Narrative Writing: Planning Narrative Techniques | EL Education Curriculum

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ELA 2012 G8:M3A:U3:L5

Narrative Writing: Planning Narrative Techniques

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Long Term Learning Targets

  • I can write narrative texts about real or imagined experiences using relevant details and event sequences that make sense. (W.8.3)

Supporting Targets

  • I can use the Stars and Steps protocol to give my partner kind, specific, helpful feedback on his or her narrative story map.
  • I can use my partner's feedback to improve my narrative story map.
  • I can incorporate narrative techniques ("Things Good Writers Do") into my narrative.

Ongoing Assessment

  • Narrative Writing: Becoming Visible Again after Internment story map (from homework)
  • Narrative and Language Techniques: Becoming Visible Again after Internment planner

Agenda

AgendaTeaching Notes

1. Opening

A. Engaging the Writer: Peer Critique of Story Map (15 minutes)

B. Reviewing Learning Targets (1 minute)

2. Work Time

A. Planning the Narrative: Narrative Techniques (20 minutes)

B. Peer Critique of Narrative and Language Techniques Planner (8 minutes)

3. Closing and Assessment

A. Previewing Homework (1 minute)

4. Homework

A. Use feedback from today's peer critiques to finalize your story map and your narrative and language techniques planner. 

  • In this lesson, students continue to plan their performance task (Narrative Writing: Becoming Visible Again after Internment). Today, they review the list of Things Good Writers Do that they tracked throughout Unbroken, analyze the use of those techniques in the model narrative they read during Lesson 4, and, finally, incorporate the techniques into the plans for their own narratives.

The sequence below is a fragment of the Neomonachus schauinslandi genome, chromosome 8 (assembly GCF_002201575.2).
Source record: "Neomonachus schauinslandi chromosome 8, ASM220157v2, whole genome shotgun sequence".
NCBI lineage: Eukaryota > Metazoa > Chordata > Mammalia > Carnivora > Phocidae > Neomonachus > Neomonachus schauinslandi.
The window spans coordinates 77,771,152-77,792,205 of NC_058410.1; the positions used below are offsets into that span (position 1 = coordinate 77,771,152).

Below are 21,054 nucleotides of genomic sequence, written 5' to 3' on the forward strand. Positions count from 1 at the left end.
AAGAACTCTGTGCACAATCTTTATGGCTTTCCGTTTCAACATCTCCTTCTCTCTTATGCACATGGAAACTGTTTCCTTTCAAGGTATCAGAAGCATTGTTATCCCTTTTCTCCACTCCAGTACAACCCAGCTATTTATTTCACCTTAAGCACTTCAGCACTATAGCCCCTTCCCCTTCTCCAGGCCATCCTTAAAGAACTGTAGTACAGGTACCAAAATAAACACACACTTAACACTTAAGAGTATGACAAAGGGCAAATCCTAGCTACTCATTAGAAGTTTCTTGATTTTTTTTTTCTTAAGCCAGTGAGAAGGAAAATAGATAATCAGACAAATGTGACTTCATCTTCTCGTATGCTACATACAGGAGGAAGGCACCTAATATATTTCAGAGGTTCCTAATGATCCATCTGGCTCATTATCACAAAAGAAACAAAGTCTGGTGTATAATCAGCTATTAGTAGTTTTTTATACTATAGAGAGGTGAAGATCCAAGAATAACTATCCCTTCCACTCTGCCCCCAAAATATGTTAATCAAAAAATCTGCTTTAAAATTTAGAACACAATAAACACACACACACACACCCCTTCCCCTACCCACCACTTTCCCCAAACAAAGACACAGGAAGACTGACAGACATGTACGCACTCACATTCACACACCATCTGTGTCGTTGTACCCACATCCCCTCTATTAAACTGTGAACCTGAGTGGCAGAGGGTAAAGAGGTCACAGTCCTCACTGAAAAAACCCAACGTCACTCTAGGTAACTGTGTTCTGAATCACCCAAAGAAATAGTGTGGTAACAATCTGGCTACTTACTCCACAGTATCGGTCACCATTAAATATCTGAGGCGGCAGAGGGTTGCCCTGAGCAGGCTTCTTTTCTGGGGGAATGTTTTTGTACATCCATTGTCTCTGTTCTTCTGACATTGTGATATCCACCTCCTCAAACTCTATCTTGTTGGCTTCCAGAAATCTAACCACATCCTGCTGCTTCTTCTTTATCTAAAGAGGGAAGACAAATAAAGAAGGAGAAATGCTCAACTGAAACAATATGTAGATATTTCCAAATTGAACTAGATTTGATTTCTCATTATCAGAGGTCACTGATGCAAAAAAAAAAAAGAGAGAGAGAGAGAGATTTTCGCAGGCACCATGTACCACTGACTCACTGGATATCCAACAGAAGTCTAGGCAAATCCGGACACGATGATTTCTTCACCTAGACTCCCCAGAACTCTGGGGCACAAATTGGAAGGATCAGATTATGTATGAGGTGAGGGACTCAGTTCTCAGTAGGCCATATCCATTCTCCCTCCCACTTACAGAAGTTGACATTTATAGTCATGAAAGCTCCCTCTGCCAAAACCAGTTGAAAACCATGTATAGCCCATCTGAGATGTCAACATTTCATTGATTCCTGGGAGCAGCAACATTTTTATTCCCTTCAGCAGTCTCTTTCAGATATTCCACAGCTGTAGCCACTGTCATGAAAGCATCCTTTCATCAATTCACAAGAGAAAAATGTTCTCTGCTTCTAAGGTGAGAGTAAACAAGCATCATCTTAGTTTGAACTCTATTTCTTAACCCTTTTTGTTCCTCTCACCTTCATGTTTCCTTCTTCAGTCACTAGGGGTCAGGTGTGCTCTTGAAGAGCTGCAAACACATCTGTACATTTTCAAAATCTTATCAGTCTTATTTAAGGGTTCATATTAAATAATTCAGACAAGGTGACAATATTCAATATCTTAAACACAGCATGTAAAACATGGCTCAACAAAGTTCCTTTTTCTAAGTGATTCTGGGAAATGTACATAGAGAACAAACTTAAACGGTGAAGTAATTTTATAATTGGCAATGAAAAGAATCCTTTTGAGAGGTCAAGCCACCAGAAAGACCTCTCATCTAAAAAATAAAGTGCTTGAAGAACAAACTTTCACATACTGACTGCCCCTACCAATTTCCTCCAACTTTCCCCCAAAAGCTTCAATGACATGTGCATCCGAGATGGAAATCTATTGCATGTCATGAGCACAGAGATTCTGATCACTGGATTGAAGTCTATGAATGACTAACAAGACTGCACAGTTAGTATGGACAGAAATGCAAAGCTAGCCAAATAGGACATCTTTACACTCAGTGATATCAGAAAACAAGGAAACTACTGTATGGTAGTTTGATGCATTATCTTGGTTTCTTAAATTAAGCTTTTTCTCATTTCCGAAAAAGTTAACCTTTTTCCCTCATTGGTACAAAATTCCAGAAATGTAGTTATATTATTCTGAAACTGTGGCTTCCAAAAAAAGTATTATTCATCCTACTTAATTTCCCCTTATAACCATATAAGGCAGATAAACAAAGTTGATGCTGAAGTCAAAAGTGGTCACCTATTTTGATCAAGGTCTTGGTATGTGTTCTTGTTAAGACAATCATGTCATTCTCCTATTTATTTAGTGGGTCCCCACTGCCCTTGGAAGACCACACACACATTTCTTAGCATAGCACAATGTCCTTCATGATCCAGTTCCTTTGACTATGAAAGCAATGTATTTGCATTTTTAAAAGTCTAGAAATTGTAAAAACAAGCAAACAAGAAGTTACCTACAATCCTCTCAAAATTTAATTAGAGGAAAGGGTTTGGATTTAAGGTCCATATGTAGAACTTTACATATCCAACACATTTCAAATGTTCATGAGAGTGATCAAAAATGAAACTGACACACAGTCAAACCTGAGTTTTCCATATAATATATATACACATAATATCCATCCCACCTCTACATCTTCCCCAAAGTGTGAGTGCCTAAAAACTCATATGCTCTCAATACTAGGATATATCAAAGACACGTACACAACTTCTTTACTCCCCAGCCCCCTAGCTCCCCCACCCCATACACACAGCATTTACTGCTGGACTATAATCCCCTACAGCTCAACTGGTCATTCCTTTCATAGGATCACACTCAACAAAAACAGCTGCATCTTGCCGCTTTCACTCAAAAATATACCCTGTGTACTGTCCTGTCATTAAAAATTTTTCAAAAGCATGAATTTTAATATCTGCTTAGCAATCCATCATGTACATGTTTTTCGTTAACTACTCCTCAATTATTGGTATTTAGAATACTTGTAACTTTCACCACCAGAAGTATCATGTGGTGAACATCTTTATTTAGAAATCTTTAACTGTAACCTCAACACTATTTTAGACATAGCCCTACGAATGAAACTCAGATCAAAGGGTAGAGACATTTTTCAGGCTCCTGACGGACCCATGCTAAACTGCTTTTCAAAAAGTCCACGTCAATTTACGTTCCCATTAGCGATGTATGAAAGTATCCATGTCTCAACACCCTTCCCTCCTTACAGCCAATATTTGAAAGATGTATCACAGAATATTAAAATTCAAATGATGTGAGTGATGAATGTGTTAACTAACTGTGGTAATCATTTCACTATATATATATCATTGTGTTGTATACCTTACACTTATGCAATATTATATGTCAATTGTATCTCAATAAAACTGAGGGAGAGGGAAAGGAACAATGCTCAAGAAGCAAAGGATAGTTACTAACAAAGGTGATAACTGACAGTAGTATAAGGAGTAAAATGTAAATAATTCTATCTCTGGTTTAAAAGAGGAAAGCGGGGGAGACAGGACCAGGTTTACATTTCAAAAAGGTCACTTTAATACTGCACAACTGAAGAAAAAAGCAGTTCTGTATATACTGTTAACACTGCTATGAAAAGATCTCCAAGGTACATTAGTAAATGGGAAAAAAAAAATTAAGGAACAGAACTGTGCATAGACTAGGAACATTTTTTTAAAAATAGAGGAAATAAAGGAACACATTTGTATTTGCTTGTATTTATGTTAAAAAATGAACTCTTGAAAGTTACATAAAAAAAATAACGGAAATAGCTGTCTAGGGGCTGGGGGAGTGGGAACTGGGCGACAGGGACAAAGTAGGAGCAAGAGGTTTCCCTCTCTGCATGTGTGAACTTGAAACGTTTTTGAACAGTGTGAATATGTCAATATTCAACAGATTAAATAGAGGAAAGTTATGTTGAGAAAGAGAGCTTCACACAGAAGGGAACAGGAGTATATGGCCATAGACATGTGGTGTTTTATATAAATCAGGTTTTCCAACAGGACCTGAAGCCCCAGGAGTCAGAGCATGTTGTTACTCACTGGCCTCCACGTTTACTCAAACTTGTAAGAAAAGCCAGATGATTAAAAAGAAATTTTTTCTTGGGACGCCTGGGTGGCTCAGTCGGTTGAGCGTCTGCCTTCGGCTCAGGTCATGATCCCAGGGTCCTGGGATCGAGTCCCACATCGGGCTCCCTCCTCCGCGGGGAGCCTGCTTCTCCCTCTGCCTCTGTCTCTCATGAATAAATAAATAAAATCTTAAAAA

• This lesson is bookended by short peer critiques. At the start of class, students give and receive critical feedback on the story maps that they began during Lesson 4. At the end of class, students discuss each other's plans for using narrative techniques. The feedback shared during these peer critiques leads students into their homework, which is to finalize the plans for their narratives before they begin drafting them during Lesson 6.
  • If students need more time for the two peer critiques, this lesson may take longer than 45 minutes. Based on the needs of your class, consider extending it to two periods.
  • In advance: Review the Peer Critique protocol (see Appendix).
  • Post: Learning targets.

Materials

  • Narrative Writing: Becoming Visible Again after Internment rubric (from Lesson 2; one per student and one to display)
  • Narrative Writing: Becoming Visible Again after Internment model (from Lesson 4; one per student)
  • Document camera
  • Stars and Steps recording form (one per student)
  • Things Good Writers Do note-catcher (used throughout Units 1 and 2; one per student)
  • Things Good Writers Do anchor chart (used throughout Units 1 and 2)
  • Sample Narrative and Language Techniques handout (one per student)
  • Sample Narrative and Language Techniques Teacher Guide (for teacher reference)
  • Narrative Writing: Becoming Visible Again after Internment model, annotated copy (from Lesson 4; one to display)
  • Narrative and Language Techniques: Becoming Visible Again after Internment planner (one per student) 

Opening

OpeningMeeting Students' Needs

A. Engaging the Writer: Peer Critique of Story Map (15 minutes)

  • Invite students to sit with their Iwo Jima discussion partners.
  • Tell them they will participate in two short peer critiques today. Ask for a volunteer to explain why peer critique can be helpful. Listen for: "Peer critique helps writers improve their work by giving them specific feedback." Next, ask for volunteers to remind the class of some guidelines to remember when critiquing a classmate's work. Listen for: "Feedback should be kind, specific, and helpful."